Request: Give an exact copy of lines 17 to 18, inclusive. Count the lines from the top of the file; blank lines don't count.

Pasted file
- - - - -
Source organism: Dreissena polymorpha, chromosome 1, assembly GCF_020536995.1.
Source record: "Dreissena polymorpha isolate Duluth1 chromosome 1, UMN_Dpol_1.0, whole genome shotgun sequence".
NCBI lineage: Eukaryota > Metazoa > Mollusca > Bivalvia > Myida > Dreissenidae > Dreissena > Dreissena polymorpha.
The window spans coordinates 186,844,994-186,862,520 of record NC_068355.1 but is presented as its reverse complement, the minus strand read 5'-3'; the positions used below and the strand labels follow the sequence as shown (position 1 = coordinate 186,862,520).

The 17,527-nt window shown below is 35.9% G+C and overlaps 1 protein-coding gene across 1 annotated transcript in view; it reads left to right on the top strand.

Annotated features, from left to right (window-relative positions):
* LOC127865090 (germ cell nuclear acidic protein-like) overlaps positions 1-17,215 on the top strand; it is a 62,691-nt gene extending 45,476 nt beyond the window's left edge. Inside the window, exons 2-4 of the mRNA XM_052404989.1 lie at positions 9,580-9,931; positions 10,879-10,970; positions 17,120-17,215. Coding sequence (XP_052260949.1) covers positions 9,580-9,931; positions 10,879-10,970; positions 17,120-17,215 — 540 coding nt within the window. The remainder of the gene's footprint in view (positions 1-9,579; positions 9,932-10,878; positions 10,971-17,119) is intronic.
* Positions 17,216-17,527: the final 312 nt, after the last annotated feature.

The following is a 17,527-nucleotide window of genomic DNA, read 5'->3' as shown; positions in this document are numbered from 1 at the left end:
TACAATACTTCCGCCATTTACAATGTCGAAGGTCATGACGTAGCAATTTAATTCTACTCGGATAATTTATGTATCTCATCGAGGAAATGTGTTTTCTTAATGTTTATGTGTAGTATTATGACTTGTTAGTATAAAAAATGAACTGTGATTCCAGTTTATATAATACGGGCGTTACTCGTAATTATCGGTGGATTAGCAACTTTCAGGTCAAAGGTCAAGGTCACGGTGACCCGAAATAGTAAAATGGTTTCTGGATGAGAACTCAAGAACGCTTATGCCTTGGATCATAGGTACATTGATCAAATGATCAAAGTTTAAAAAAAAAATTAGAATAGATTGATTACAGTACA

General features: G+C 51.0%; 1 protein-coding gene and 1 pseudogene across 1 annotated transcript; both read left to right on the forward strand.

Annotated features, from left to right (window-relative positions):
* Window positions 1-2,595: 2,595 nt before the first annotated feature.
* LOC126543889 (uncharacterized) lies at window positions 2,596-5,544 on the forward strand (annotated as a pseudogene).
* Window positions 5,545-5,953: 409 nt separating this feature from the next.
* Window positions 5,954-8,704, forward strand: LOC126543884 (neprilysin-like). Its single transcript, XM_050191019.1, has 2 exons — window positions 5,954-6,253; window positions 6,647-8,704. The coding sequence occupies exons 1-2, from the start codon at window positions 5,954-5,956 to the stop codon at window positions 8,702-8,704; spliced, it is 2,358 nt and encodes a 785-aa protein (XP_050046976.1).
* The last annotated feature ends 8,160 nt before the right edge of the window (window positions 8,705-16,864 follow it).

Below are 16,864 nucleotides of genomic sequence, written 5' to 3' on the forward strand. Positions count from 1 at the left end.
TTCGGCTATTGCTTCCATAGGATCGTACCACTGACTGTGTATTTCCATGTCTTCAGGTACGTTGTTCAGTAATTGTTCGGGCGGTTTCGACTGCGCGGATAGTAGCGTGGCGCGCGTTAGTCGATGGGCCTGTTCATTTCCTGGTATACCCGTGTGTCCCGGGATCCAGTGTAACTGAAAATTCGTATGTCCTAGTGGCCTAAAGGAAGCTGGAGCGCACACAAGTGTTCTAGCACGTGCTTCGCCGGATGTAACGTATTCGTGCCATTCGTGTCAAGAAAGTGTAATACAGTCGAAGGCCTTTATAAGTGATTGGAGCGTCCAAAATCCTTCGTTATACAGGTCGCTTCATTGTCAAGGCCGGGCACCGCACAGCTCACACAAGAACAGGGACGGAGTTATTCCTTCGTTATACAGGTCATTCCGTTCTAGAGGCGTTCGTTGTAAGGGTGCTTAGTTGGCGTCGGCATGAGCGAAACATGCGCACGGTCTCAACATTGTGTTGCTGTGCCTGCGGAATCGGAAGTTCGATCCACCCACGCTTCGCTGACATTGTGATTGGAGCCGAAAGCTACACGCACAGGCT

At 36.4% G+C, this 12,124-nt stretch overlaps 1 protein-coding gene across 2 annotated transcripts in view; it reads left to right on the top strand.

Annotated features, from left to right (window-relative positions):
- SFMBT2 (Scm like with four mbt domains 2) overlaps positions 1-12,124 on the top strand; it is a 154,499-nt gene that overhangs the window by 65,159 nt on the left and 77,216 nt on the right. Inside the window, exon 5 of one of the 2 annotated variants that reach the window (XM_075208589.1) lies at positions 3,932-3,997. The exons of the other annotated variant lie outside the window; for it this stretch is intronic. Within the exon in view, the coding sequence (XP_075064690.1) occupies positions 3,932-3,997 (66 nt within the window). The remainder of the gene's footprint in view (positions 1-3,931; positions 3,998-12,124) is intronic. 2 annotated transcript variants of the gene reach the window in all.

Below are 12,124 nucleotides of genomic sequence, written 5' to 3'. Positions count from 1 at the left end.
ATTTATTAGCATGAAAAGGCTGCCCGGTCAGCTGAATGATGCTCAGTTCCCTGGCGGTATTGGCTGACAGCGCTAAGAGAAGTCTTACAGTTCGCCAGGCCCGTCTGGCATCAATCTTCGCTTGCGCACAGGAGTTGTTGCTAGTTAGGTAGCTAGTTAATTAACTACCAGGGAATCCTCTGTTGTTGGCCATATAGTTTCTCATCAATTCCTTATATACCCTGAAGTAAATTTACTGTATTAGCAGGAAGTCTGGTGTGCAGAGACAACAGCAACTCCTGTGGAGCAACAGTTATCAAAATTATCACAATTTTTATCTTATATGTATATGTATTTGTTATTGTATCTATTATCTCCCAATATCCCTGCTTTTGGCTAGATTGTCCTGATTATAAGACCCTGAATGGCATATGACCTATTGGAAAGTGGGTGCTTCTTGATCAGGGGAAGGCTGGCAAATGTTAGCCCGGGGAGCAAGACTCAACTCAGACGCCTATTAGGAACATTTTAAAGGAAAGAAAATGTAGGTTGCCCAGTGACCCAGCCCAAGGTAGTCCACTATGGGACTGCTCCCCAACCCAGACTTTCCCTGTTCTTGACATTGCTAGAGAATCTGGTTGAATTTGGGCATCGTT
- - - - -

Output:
* The last annotated feature ends 8,160 nt before the right edge of the window (window positions 8,705-16,864 follow it).

Below are 16,864 nucleotides of genomic sequence, written 5' to 3' on the forward strand. Positions count from 1 at the left end.